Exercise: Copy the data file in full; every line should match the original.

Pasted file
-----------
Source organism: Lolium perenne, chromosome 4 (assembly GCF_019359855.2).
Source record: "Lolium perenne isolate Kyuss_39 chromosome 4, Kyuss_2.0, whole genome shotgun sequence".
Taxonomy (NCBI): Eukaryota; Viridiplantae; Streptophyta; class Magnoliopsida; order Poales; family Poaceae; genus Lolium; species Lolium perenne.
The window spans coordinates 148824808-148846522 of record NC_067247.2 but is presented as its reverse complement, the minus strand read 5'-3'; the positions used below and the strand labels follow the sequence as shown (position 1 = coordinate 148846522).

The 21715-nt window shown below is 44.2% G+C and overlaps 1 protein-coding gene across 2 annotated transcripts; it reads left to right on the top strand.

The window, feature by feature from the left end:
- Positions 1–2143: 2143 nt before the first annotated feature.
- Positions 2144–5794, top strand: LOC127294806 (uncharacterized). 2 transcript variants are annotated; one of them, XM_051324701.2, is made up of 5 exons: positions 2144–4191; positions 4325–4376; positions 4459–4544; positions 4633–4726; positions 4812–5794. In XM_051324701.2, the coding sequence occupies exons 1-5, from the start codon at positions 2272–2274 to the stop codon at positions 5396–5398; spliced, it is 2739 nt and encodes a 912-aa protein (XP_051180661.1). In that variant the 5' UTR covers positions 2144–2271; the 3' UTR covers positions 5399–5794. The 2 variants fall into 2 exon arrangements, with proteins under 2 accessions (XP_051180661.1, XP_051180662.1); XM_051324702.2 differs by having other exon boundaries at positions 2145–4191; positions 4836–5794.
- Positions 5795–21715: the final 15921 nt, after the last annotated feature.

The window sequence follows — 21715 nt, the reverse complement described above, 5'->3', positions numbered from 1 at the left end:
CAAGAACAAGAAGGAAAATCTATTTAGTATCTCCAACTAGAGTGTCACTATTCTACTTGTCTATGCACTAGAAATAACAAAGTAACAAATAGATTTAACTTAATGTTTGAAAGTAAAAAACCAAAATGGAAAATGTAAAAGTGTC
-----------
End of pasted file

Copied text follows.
Source organism: Lolium perenne, chromosome 4 (assembly GCF_019359855.2).
Source record: "Lolium perenne isolate Kyuss_39 chromosome 4, Kyuss_2.0, whole genome shotgun sequence".
Taxonomy (NCBI): Eukaryota; Viridiplantae; Streptophyta; class Magnoliopsida; order Poales; family Poaceae; genus Lolium; species Lolium perenne.
The window spans coordinates 148824808-148846522 of record NC_067247.2 but is presented as its reverse complement, the minus strand read 5'-3'; the positions used below and the strand labels follow the sequence as shown (position 1 = coordinate 148846522).

The 21715-nt window shown below is 44.2% G+C and overlaps 1 protein-coding gene across 2 annotated transcripts; it reads left to right on the top strand.

The window, feature by feature from the left end:
- Positions 1–2143: 2143 nt before the first annotated feature.
- Positions 2144–5794, top strand: LOC127294806 (uncharacterized). 2 transcript variants are annotated; one of them, XM_051324701.2, is made up of 5 exons: positions 2144–4191; positions 4325–4376; positions 4459–4544; positions 4633–4726; positions 4812–5794. In XM_051324701.2, the coding sequence occupies exons 1-5, from the start codon at positions 2272–2274 to the stop codon at positions 5396–5398; spliced, it is 2739 nt and encodes a 912-aa protein (XP_051180661.1). In that variant the 5' UTR covers positions 2144–2271; the 3' UTR covers positions 5399–5794. The 2 variants fall into 2 exon arrangements, with proteins under 2 accessions (XP_051180661.1, XP_051180662.1); XM_051324702.2 differs by having other exon boundaries at positions 2145–4191; positions 4836–5794.
- Positions 5795–21715: the final 15921 nt, after the last annotated feature.

The window sequence follows — 21715 nt, the reverse complement described above, 5'->3', positions numbered from 1 at the left end:
CAAGAACAAGAAGGAAAATCTATTTAGTATCTCCAACTAGAGTGTCACTATTCTACTTGTCTATGCACTAGAAATAACAAAGTAACAAATAGATTTAACTTAATGTTTGAAAGTAAAAAACCAAAATGGAAAATGTAAAAGTGTC